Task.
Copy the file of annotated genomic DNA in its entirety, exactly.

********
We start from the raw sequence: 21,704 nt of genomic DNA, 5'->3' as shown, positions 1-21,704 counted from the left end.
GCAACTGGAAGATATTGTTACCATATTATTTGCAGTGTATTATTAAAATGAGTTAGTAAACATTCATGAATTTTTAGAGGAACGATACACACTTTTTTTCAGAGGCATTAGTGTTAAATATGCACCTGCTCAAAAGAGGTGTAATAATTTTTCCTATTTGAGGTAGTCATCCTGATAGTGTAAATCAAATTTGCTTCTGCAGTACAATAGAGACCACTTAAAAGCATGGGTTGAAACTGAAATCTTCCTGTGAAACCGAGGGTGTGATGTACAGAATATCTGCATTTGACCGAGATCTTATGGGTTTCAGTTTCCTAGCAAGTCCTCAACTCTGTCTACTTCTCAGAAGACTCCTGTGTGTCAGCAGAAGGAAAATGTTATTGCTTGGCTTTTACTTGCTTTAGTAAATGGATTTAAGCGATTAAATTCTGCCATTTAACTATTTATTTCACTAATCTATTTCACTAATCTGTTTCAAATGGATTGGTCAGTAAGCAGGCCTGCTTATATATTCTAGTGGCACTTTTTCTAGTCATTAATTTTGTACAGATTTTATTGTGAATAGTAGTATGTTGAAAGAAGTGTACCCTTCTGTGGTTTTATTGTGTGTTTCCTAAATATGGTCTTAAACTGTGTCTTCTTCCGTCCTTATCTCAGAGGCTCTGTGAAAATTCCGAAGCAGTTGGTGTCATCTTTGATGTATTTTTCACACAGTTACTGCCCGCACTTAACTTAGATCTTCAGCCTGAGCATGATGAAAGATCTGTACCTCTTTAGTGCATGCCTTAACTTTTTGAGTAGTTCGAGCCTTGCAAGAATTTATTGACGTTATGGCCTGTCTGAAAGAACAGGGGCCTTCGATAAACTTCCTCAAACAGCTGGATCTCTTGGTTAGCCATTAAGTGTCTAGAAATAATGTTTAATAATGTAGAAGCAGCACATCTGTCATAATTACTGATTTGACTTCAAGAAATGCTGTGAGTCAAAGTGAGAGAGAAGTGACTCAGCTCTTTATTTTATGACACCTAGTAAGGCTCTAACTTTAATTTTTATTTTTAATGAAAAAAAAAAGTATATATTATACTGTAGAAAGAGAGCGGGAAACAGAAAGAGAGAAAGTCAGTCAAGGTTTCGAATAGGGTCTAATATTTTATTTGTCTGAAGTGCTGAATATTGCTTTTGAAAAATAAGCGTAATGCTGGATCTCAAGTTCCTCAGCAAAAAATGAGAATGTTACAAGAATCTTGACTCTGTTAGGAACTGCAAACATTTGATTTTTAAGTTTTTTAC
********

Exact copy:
We start from the raw sequence: 21,704 nt of genomic DNA, 5'->3' as shown, positions 1-21,704 counted from the left end.
GCAACTGGAAGATATTGTTACCATATTATTTGCAGTGTATTATTAAAATGAGTTAGTAAACATTCATGAATTTTTAGAGGAACGATACACACTTTTTTTCAGAGGCATTAGTGTTAAATATGCACCTGCTCAAAAGAGGTGTAATAATTTTTCCTATTTGAGGTAGTCATCCTGATAGTGTAAATCAAATTTGCTTCTGCAGTACAATAGAGACCACTTAAAAGCATGGGTTGAAACTGAAATCTTCCTGTGAAACCGAGGGTGTGATGTACAGAATATCTGCATTTGACCGAGATCTTATGGGTTTCAGTTTCCTAGCAAGTCCTCAACTCTGTCTACTTCTCAGAAGACTCCTGTGTGTCAGCAGAAGGAAAATGTTATTGCTTGGCTTTTACTTGCTTTAGTAAATGGATTTAAGCGATTAAATTCTGCCATTTAACTATTTATTTCACTAATCTATTTCACTAATCTGTTTCAAATGGATTGGTCAGTAAGCAGGCCTGCTTATATATTCTAGTGGCACTTTTTCTAGTCATTAATTTTGTACAGATTTTATTGTGAATAGTAGTATGTTGAAAGAAGTGTACCCTTCTGTGGTTTTATTGTGTGTTTCCTAAATATGGTCTTAAACTGTGTCTTCTTCCGTCCTTATCTCAGAGGCTCTGTGAAAATTCCGAAGCAGTTGGTGTCATCTTTGATGTATTTTTCACACAGTTACTGCCCGCACTTAACTTAGATCTTCAGCCTGAGCATGATGAAAGATCTGTACCTCTTTAGTGCATGCCTTAACTTTTTGAGTAGTTCGAGCCTTGCAAGAATTTATTGACGTTATGGCCTGTCTGAAAGAACAGGGGCCTTCGATAAACTTCCTCAAACAGCTGGATCTCTTGGTTAGCCATTAAGTGTCTAGAAATAATGTTTAATAATGTAGAAGCAGCACATCTGTCATAATTACTGATTTGACTTCAAGAAATGCTGTGAGTCAAAGTGAGAGAGAAGTGACTCAGCTCTTTATTTTATGACACCTAGTAAGGCTCTAACTTTAATTTTTATTTTTAATGAAAAAAAAAAGTATATATTATACTGTAGAAAGAGAGCGGGAAACAGAAAGAGAGAAAGTCAGTCAAGGTTTCGAATAGGGTCTAATATTTTATTTGTCTGAAGTGCTGAATATTGCTTTTGAAAAATAAGCGTAATGCTGGATCTCAAGTTCCTCAGCAAAAAATGAGAATGTTACAAGAATCTTGACTCTGTTAGGAACTGCAAACATTTGATTTTTAAGTTTTTTAC